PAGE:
And that’s Phoenix. That’s the classiest of the for-profit ed tax-siphon lot. You can imagine how the rats are deserting at, say, DeVry, where, for instance, after collecting hundreds of thousands of dollars for trading on his reputable past, the disgraced Harold Shapiro got his ass out while the getting was good.


Cheating is endemic to online courses at all levels and in all settings, as everyone knows.

The only surprise in this case is that someone owned up to it.

“Although online programs are billed as time and cost effective, schools like Nova and Liberty University prove otherwise. About 98 percent of graduate students at Liberty, founded by evangelical leader Jerry Falwell, are enrolled in online programs that led them to borrow $351 million in a single year.”

Cheesy online programs. Home of the suckers.

“‘We’ve come to expect these unjust assaults,’ said Gene Feichtner, president and chief operating officer of the huge for-profit chain ITT Technical Institute, which has been sued by CFPB, faces fraud charges from SEC and is under investigation by 16 state attorneys general. “

Ah. With each clause, UD’s smile widens.


Very good brief backgrounder here.


The next big change, they say, came in 2006, when Congress passed legislation backed by the Bush administration that erased a requirement that colleges deliver at least half their courses on a campus.
The top regulator on higher education at the Education Department during this time was Sally Stroup, now general counsel for the for-profit’s chief lobbying arm, the Association of Private Sector Colleges and Universities.

“That’s when these guys took off,” said Tom Harkin, a former Democratic senator from Iowa who led a 2012 investigation into the for-profit industry. He said moving everything online made it easier for private investors to snap up failing schools and hide from regulators. Meanwhile, the schools invested heavily in lobbyists and making political connections that guaranteed access to federal student aid would be protected, he said.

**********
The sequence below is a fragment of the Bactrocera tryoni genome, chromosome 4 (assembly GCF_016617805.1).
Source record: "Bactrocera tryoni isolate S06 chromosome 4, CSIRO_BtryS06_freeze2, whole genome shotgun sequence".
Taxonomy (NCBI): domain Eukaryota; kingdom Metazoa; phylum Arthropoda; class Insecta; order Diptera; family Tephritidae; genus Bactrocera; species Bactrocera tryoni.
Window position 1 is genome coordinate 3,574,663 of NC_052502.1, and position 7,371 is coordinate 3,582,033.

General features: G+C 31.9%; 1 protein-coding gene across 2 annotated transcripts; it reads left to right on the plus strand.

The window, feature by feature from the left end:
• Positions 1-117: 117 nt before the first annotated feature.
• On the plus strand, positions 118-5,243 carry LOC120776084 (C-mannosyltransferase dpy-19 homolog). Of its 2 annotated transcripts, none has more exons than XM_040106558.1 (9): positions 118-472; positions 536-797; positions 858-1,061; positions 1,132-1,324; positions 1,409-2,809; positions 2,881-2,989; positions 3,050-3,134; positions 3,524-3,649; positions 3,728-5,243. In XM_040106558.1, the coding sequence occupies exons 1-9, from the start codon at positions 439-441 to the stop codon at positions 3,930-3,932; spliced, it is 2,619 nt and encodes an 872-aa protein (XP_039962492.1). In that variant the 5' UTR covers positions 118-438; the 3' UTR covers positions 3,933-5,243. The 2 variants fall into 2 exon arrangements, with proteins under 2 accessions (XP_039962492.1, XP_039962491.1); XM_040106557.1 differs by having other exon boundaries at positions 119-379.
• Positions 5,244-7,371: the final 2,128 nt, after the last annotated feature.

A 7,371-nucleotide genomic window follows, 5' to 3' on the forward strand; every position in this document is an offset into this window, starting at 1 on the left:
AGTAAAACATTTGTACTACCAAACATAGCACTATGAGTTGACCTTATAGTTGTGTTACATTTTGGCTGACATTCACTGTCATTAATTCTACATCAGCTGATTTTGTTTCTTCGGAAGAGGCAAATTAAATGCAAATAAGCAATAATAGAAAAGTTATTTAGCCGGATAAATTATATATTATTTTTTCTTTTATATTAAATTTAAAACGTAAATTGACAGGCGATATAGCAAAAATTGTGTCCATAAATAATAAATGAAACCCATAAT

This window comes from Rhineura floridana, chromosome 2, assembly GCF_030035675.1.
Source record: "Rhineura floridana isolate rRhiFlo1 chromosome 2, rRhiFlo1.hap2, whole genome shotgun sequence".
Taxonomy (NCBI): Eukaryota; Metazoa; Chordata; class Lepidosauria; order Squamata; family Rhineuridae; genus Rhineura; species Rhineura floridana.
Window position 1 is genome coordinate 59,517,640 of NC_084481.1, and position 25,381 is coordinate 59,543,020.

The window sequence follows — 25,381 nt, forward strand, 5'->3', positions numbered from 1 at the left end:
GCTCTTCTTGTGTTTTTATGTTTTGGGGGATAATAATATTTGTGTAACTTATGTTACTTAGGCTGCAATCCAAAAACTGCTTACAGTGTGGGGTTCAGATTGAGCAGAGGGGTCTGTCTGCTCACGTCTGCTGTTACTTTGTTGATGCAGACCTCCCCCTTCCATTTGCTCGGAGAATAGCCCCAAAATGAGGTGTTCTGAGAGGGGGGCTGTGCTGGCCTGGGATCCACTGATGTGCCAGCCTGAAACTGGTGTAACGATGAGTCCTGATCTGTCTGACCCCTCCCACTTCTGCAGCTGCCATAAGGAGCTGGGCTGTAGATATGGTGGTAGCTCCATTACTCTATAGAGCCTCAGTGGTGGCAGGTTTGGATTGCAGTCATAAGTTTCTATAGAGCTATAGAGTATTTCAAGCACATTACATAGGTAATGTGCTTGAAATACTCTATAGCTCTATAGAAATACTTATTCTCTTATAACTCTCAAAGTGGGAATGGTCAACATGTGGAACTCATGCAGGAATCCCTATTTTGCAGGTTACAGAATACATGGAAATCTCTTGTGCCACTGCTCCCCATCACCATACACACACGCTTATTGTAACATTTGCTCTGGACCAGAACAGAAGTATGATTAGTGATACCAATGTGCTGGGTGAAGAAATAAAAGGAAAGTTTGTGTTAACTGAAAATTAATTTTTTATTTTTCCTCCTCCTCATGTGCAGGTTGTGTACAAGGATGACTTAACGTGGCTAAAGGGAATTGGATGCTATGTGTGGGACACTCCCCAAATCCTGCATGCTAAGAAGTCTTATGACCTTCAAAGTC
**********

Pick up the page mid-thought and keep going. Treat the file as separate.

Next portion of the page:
“These schools went out and ran wild with government money,” Harkin said.


A fed’ral official named Stroup
Did the ol’ gov-to-biz loop de loop:
She made our schools trash
And sucked in the cash
But now it is time to regroup.

“[N]one of this is unexpected. Rather, we refused to heed the warning signs, especially in the form of disproportionate rates of student loan defaults in the for-profit sector.”

Well. Now that the tax syphons have syphoned up our taxes and subjected a population used to exploitation to yet more exploitation, what’s next? Goldman Sachs has made its money on the for-profit ed scam and will no doubt soon be getting the hell out while the getting’s good. Goldman Sachs stands at the opposite end of the social spectrum from the exploited masses. Goldman Sachs knows what’s what, and is unhampered by morality.

As for the suckers left holding the bag (you, me, and the students of for-profit schools): I’m sure Lloyd Blankfein has a little lecture to give us all on how markets operate.

Letter to the Corinthians

Prepare Thyself.


Corinthians, Chapter 13:

Fraud always cheats, always lies, always scams, always eventually files for bankruptcy.

“[T]he once wildly profitable for-profit education sector is for the birds.”

Good and totally predictable news. But meanwhile a lot of people got hurt (those paying back pointless loans continue to get hurt), and a lot of taxpayers got taken.

Of course the industry continues to take our taxes and put suckers in debt. But it’s definitely, finally, going south.

Another trashy online course.